Emma Theriault will be a key player as a senior defender for the St. Dom’s girls’ hockey team this season. (Andree Kehn/Sun Journal)

Emma Theriault comes from a hockey heritage, but the St. Dominic Academy senior has made a name for herself the past three years with her own play on the ice.

In that time, the defender has been a part of two state championship teams and 55 victories in 61 games, all while playing at an all-conference and all-state level her whole career.

Her final act for the Saints should be her biggest performance yet, and she’ll need to play a starring role as the team tries to get back to the state championship game despite all the teammates that have departed along the way.

Saints coach Paul Gosselin said Theriault will be “extremely important, in so many ways.”

“She’s a great role model for her work ethic. She’s got a great personality. She’s never negative. She comes to practice every day, and that’s where you get good, is in practice, so that works out well,” Gosselin said.

Working hard has always been what has made Theriault “invaluable,” according to Gosselin.

“She approaches the game with a lot of work, a lot of hard work,” Gosselin said.

It has served her well playing defense, and working on her weak spots throughout her career — “those are far and few between right now,” Gosselin said — has turned her into one of the top defenders in the state, in Gosselin’s eyes.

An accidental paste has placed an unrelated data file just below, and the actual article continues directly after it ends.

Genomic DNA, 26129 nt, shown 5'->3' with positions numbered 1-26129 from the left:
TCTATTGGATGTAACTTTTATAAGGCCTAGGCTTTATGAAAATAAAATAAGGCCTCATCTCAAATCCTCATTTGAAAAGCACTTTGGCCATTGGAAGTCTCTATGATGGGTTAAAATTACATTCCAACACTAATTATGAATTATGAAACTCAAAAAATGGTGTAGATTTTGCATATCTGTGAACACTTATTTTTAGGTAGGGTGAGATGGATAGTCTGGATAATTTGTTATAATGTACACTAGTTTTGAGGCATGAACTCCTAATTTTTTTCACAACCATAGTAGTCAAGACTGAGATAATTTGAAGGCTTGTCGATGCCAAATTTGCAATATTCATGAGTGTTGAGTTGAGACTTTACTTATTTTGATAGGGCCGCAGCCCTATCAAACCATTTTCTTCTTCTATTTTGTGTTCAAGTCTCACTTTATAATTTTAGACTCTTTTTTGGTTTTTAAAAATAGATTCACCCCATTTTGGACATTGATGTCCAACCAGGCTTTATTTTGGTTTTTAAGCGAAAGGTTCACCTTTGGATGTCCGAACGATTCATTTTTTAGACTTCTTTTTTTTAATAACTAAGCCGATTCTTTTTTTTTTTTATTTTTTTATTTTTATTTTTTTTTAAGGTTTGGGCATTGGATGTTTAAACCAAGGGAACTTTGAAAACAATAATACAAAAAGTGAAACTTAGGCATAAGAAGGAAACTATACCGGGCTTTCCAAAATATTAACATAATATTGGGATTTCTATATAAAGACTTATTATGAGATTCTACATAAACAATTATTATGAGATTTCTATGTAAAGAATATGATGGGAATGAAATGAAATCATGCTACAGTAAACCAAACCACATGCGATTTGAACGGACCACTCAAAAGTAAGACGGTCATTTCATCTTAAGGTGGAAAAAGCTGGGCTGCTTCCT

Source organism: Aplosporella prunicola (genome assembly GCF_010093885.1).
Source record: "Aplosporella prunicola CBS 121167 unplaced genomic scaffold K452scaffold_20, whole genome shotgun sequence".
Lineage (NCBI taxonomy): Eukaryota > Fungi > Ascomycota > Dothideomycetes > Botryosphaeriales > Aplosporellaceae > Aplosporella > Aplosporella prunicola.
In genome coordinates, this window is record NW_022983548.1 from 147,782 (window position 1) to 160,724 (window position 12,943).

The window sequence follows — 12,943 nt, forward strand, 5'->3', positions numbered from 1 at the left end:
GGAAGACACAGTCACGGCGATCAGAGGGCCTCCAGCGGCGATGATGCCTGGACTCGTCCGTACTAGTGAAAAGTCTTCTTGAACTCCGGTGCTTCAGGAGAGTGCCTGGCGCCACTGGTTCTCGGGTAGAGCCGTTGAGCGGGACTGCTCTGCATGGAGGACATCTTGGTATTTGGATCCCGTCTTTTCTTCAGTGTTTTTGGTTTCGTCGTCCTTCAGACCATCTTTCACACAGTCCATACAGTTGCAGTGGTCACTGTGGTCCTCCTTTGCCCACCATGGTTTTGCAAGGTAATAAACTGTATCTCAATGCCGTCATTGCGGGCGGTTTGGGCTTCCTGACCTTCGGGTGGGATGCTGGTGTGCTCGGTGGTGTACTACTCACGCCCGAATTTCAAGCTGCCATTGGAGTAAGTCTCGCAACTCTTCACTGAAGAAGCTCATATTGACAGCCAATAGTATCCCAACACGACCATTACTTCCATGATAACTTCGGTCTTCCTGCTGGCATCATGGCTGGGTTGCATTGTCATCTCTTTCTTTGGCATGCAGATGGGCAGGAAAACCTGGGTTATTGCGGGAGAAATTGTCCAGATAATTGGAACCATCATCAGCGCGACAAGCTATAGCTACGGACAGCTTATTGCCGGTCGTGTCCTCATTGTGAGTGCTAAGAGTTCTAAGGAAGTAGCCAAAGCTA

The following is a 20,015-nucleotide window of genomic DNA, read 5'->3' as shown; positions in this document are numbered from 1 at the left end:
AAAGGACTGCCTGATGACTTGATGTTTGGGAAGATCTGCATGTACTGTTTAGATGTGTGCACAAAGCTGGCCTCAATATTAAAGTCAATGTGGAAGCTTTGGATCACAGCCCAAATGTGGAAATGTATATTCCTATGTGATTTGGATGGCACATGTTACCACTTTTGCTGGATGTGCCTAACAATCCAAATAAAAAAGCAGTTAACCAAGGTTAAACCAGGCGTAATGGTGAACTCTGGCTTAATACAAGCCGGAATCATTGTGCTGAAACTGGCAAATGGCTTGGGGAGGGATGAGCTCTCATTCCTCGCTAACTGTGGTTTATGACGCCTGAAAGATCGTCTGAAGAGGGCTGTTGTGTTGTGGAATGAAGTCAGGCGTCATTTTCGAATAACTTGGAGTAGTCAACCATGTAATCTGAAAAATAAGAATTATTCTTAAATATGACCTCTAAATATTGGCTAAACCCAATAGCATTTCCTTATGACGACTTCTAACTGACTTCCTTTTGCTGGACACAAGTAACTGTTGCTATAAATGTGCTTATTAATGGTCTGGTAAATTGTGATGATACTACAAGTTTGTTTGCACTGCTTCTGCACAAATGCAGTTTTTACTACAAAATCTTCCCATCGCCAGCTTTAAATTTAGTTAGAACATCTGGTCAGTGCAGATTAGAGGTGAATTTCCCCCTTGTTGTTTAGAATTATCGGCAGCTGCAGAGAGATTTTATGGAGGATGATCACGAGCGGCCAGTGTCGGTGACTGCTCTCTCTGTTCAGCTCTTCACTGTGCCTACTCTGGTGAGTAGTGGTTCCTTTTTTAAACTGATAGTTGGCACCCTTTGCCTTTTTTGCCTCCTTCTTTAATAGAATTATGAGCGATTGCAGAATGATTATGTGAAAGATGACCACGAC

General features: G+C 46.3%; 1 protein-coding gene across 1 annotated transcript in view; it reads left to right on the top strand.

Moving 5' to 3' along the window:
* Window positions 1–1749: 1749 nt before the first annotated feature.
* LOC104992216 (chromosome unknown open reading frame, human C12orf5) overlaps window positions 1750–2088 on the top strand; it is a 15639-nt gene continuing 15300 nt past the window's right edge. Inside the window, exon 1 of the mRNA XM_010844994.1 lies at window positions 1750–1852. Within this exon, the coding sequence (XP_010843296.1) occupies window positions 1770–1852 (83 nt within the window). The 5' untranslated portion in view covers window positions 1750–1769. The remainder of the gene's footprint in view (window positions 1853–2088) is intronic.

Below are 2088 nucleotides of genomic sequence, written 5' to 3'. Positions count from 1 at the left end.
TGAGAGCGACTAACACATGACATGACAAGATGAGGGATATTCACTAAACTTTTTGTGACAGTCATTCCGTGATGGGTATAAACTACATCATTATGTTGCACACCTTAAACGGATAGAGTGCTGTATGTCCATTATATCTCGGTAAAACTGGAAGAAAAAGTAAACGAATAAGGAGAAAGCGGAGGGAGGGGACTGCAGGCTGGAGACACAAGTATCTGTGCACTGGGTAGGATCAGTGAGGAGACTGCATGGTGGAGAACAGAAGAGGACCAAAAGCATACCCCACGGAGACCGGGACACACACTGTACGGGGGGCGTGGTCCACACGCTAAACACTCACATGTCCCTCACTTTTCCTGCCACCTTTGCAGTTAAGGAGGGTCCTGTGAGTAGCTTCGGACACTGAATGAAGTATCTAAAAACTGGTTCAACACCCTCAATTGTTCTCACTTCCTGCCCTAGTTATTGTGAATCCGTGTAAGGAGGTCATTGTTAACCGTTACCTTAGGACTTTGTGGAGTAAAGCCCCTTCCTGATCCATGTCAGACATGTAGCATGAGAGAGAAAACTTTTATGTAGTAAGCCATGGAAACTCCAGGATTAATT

“It’s awesome. It’s always nice to see kids get rewarded for the hard work they put in,” Gosselin said. “It’s not to say that she’s not naturally skilled, because she is. But her added work and persistence has really helped her out, and obviously us.”

“Since freshman year I think I have become much more engaged in different aspects of my game,” Theriault said. “I have become more aggressive, and I have had to become more of a puck-moving defenseman.”

What makes Theriault an even more invaluable player for the Saints is what she can do — and has done in her career so far — at the other end of the ice.

“Not only is she good defensively, but she’s one heck of an offensive threat. When she goes down she’s got a heck of a snapshot, she’s got a heck of a slapshot,” Gosselin said. “She can put the puck in, so she’s very offensive as a defenseman.”

Gosselin also said that Theriault is “one of the better stick-handlers out there.”

One skill that Theriault has that even Gosselin can’t teach is her fearlessness, calling her “very sacrificial.”

That will serve her well in a leadership role that she’s grown into, and that will be even bigger this year. Along with senior forward Avery Lutrzykowski, Theriault will be looked upon to be one of the Saints’ key leaders. She’s always been a “great team player, big team supporter,” Gosselin said, but she’s become more vocal since she came in as a shy, quiet freshman.

“I think my role on the team just evolved into (being a leader), and Avery and I helped out Katya (Fons) last year and the role carried on to this year,” Theriault said. “We work well together, and we both work really hard to do what’s right for the team, so I think that also played a role in our leadership positions.”

Theriault said she wants to make the most of her final season with St. Dom’s, which she and the Saints hope ends in the state championship game at Androscoggin Bank Colisee — a venue her grandfather Roger once owned.

“I think our team has the drive and heart to succeed this season,” she said, “and we have a great group of girls who work really hard, so that takes some of that pressure off (me).”

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